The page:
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Tueller Drill & unloaded chamber. (Gun content)

Discussion in 'Off Topic [BG]' started by Intune, Feb 27, 2008.


  1. The Tueller Drill is a self-defense training exercise to prepare against a short-range knife attack when armed only with a holstered handgun.

    One would think that a gun beats a knife every time. With superior weaponry, the fight should be easily won. But Sergeant Dennis Tueller, of the Salt Lake City, Utah Police Department, showed that it was not that simple.

    A common test of handgun skill was to start with one’s hands at shoulder level with a holstered gun and place two shots on a target 7 yards away within 1.5 seconds. Typically, those trained with handguns can complete the drill in 1.3–1.4 seconds, although some have managed the task in less than one second.

    Sgt. Tueller wondered how quickly an attacker with a knife could cover those same 21 feet. So he measured as volunteers raced to stab the target. He determined that it could be done in 1.5 seconds.

    These results were first published as an article in S.W.A.T. Magazine in 1983 and in a police training video by the same title, “How Close is Too Close?”

    A defender with a gun has a dilemma. If he waits until the attacker is definitely within striking range so there is no question about motives, he risks injury and even death. The Tueller experiments quantified a “danger zone” where an attacker presented a clear threat.

    Please keep in mind that the gun draws were done with an open carry, non-retention holster. Concealed carry adds to the time required dramatically. Perhaps fatally so. Racking the slide to chamber a round takes time, precious time that one may not be able to concede and survive. It also allows for the possibility of short-stroking, stove pipe or failure to feed. All unacceptable.

    If I unholster my firearm I'm preparing to shoot. Not brandish, persuade, intimidate, or cajole. If the situation still warrants firing after drawing, I shall do so. Racking a shotgun slide in a home defense is generally frowned on as an intimidation tactic as well.

    Racking the slide to put a weapon into operational mode in the face of danger is not a viable option for me.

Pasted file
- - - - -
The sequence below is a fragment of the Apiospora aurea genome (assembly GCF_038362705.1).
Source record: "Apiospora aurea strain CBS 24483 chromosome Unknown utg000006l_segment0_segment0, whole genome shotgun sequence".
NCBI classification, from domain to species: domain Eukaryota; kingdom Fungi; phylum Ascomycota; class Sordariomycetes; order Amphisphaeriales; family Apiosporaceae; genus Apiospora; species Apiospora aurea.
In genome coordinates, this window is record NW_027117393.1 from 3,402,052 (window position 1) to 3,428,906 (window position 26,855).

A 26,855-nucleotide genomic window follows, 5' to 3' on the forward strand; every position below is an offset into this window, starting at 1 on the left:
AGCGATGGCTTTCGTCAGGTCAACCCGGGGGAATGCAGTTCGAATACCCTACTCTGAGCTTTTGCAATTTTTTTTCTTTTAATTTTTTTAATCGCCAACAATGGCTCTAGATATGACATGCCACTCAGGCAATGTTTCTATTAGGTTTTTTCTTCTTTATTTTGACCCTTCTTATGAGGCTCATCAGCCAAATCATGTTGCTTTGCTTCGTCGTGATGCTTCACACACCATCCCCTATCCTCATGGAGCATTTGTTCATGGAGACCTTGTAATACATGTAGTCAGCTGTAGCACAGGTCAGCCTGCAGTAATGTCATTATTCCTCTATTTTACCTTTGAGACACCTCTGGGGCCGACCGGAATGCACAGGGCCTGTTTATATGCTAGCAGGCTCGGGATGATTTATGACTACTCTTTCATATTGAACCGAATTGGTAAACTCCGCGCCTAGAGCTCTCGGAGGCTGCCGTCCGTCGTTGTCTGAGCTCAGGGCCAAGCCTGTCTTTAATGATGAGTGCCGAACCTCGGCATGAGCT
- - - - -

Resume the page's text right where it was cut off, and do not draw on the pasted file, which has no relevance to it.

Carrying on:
The 1911 platform is my favorite. At the range. I salute those who practice so often that swipe the safety/muscle memory is automatic. I can't, in my mind, allow for the possibility that I may miss/fail at disengaging the safety at a critical time so I'm a single action/double action kind of guy. I'll even throw in "safe action" for us Glockaholics. Rack the slide? No way.
     
  2. middy

    middy

    Mar 14, 2007
    Texas
    I wouldn't carry with an empty chamber either, but keep in mind that you don't have to stand there like a dummy while someone is charging you. Sidestepping and backpedaling while drawing your weapon will buy you an extra second or three, unless you are cornered.
     
  3. Spoiled Grape

    Spoiled Grape I <3 Darkstar

    May 29, 2003
    Riverside, CA
    +1.

    There are also other ways to stop a knife wielding attacker, even as much as just deflecting the knife attack to a different part of your body that is non-fatal. All in all, giving yourself an extra second or two.

    Of course, I do see the point in not already locking up with your attacker. Brandishing a weapon at that close of quarters is extremely dangerous. Getting a stab wound in a sensitive place at the wrong time could cause you to drop the weapon or hold it at a bad angle, possibly giving your attacker a gun as well. :(

    I just don't see the gun as a very viable defensive measure against a knife attack. (Especially in my state!) I've only been attacked with a knife once, and the reaction time given to me sure felt like it was less than 1.5 seconds. Punches were exchanged first, and than a knife was brought out.

    Edit: Forgot to mention that the gun of course is a great defensive measure if you are a cop. I'm just not sure of the legal ramifications of pulling a gun on an unarmed man in a potential fist fight versus pulling a gun and firing upon a man armed with a knife. An assailant can potentially close up any distance he wants unarmed before pulling out the knife depending on his threat level.
     

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